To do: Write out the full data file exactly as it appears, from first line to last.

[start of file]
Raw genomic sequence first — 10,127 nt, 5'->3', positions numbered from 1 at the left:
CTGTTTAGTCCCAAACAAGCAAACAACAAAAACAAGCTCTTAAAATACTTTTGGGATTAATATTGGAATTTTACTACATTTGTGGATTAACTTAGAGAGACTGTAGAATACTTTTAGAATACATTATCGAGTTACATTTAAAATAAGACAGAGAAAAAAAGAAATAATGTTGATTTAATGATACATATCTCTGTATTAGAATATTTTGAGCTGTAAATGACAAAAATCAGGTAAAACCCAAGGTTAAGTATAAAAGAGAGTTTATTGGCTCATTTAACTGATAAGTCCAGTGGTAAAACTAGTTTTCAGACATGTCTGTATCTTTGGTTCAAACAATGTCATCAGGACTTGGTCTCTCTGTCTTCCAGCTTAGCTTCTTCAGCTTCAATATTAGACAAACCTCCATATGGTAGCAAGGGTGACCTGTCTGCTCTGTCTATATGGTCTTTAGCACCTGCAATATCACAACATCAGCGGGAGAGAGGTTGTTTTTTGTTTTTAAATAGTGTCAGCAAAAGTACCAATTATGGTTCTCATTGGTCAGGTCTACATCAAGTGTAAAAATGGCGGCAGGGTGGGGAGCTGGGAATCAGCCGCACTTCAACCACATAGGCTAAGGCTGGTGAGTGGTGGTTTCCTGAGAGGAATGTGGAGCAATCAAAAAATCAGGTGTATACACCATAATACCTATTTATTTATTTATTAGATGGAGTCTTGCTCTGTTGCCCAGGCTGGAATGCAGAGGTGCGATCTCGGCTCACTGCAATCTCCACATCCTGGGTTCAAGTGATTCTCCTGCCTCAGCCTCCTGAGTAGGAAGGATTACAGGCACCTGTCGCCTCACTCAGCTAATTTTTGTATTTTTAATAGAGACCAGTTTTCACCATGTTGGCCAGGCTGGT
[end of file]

Raw genomic sequence first — 10,127 nt, 5'->3', positions numbered from 1 at the left:
CTGTTTAGTCCCAAACAAGCAAACAACAAAAACAAGCTCTTAAAATACTTTTGGGATTAATATTGGAATTTTACTACATTTGTGGATTAACTTAGAGAGACTGTAGAATACTTTTAGAATACATTATCGAGTTACATTTAAAATAAGACAGAGAAAAAAAGAAATAATGTTGATTTAATGATACATATCTCTGTATTAGAATATTTTGAGCTGTAAATGACAAAAATCAGGTAAAACCCAAGGTTAAGTATAAAAGAGAGTTTATTGGCTCATTTAACTGATAAGTCCAGTGGTAAAACTAGTTTTCAGACATGTCTGTATCTTTGGTTCAAACAATGTCATCAGGACTTGGTCTCTCTGTCTTCCAGCTTAGCTTCTTCAGCTTCAATATTAGACAAACCTCCATATGGTAGCAAGGGTGACCTGTCTGCTCTGTCTATATGGTCTTTAGCACCTGCAATATCACAACATCAGCGGGAGAGAGGTTGTTTTTTGTTTTTAAATAGTGTCAGCAAAAGTACCAATTATGGTTCTCATTGGTCAGGTCTACATCAAGTGTAAAAATGGCGGCAGGGTGGGGAGCTGGGAATCAGCCGCACTTCAACCACATAGGCTAAGGCTGGTGAGTGGTGGTTTCCTGAGAGGAATGTGGAGCAATCAAAAAATCAGGTGTATACACCATAATACCTATTTATTTATTTATTAGATGGAGTCTTGCTCTGTTGCCCAGGCTGGAATGCAGAGGTGCGATCTCGGCTCACTGCAATCTCCACATCCTGGGTTCAAGTGATTCTCCTGCCTCAGCCTCCTGAGTAGGAAGGATTACAGGCACCTGTCGCCTCACTCAGCTAATTTTTGTATTTTTAATAGAGACCAGTTTTCACCATGTTGGCCAGGCTGGT